Friday, August 31, 2007

My foot

A very brief update: I am free to walk SOME. The broken bone is mostly healed, but not entirely. But the doctor gave me my "walking papers," so to speak. However, I can barely stand up, let alone walk. The foot and muscles and tendons have all forgotten what to do and it hurts to put weight on that foot - just because it hasn't had to perform that function for 7 weeks. And my left foot (the good foot) has developed tendonitis from all the extra work it's had to do in recent weeks, so it hurts more than the broken foot does. I'm nowhere near trying to cook. Or really walk more than about 20 very-slow-paces and that with a cane. Hopefully this will improve with practice in the next week.

Thursday, August 30, 2007

Apple, Dried Cherry and Walnut Green Salad

(photo from
There's maple syrup in this salad dressing. Sounds way too sweet, doesn't it? Well, it is on the sweet side for a green salad, I'll admit. But there is something seductive about the mixture of mayo, maple syrup and champagne wine vinegar. You counter the sweet with the vinegar, and it's sublime. Usually I serve this in the Fall, and we're steamy here in So. California these days, so I'm waiting for the new crop of apples to come in before I make this again. Although Granny Smiths are good year around, I know. This is kind of reminiscent of a waldorf salad, except there isn't any celery in it. So think of this as a waldorf-ish green salad maybe.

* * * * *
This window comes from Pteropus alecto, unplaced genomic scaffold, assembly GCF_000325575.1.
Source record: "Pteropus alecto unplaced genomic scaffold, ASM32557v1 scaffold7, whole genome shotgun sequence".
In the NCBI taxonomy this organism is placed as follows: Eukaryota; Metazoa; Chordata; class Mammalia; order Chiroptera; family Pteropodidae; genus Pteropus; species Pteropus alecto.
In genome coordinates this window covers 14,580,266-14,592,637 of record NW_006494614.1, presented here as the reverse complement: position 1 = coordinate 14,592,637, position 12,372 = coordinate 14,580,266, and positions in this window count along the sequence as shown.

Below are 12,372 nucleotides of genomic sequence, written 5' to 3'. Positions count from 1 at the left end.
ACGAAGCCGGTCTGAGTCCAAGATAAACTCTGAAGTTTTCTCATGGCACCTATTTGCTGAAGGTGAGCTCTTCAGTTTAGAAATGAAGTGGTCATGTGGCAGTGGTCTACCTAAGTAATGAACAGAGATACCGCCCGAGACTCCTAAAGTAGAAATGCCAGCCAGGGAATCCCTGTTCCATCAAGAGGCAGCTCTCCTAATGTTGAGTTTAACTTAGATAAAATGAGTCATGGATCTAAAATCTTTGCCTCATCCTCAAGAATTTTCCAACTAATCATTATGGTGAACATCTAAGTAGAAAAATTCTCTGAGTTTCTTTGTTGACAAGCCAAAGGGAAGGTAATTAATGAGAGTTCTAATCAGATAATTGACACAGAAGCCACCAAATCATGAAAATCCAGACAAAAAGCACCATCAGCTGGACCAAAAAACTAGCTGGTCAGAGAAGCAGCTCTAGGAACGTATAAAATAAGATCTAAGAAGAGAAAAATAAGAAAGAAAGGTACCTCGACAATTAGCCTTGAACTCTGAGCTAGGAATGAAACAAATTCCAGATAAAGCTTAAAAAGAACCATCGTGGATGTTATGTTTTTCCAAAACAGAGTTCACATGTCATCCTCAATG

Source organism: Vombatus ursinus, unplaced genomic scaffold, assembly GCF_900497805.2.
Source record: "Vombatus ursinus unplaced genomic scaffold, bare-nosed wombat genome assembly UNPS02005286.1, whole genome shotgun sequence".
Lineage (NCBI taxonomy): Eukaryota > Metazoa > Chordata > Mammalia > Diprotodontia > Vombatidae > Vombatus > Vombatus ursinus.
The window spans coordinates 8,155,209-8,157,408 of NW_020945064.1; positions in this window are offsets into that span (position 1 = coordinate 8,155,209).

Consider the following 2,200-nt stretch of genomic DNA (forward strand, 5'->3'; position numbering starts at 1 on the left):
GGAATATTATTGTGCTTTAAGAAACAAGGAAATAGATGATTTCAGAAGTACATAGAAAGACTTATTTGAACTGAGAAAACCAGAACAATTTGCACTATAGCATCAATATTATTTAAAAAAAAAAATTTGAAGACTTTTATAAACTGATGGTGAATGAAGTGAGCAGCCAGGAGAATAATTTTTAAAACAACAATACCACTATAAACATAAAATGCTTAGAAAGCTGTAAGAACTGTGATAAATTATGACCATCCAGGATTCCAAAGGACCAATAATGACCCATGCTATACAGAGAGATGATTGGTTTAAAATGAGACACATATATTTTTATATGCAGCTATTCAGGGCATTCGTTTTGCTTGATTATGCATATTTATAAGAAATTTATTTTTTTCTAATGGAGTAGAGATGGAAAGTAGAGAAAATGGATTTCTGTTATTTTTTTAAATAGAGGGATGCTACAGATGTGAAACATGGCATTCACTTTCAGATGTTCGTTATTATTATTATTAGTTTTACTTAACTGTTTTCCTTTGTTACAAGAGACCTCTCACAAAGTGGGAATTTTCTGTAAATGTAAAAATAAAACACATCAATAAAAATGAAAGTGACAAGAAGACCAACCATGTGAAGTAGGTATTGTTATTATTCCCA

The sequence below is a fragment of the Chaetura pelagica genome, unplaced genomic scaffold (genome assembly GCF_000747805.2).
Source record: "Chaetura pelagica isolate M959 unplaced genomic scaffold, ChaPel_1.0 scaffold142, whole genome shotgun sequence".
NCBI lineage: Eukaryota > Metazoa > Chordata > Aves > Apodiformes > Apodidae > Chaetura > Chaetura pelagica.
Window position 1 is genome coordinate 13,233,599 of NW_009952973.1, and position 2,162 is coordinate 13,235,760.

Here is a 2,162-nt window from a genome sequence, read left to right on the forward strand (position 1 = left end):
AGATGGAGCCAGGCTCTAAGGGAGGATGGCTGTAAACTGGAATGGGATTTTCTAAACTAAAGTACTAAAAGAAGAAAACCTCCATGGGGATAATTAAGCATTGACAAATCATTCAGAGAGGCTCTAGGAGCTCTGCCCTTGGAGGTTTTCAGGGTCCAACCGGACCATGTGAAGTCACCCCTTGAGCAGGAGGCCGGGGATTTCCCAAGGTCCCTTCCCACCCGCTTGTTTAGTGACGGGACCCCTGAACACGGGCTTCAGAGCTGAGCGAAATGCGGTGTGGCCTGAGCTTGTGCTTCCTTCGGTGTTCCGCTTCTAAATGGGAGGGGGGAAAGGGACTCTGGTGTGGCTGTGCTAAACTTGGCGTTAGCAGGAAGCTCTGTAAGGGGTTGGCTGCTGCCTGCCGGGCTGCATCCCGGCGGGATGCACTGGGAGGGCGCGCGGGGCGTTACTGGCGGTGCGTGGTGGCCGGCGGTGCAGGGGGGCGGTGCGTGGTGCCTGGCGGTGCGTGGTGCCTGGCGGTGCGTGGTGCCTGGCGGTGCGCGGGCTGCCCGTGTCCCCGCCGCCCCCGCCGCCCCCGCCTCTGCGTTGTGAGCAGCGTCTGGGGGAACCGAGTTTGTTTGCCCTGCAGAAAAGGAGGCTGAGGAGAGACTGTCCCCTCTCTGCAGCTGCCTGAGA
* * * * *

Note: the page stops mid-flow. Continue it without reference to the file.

This came from a cooking class with Phillis Carey, a cooking instructor I've mentioned before on this blog. She has such a creative culinary mind. I'm not that inventive - sure, I can put something together if the ingredients are plopped down in front of me, but I'd never have thought to make a salad dressing with mayo and maple syrup. And the combo of the apples, dried cherries and walnuts too.

I think there are too many apples in this salad, although maybe Phillis wanted the apples to be predominant. I prefer to make the lettuce the star (I may use more greens than noted) and the dressing shines through. Then the fruit comes in as secondary. The recipe below is exactly as Phillis made it, with my notes in parens. But, as you start thinking about apples, maybe you'll think about this salad. It's excellent in whatever proportion you choose to use!

Apple, Dried Cherry and Walnut Salad
Recipe By :From a cooking class with Phillis Carey
Servings: 8

6 tablespoons mayonnaise
6 tablespoons maple syrup
4 1/2 tablespoons champagne wine vinegar
1 tablespoon sugar
3/4 cup vegetable oil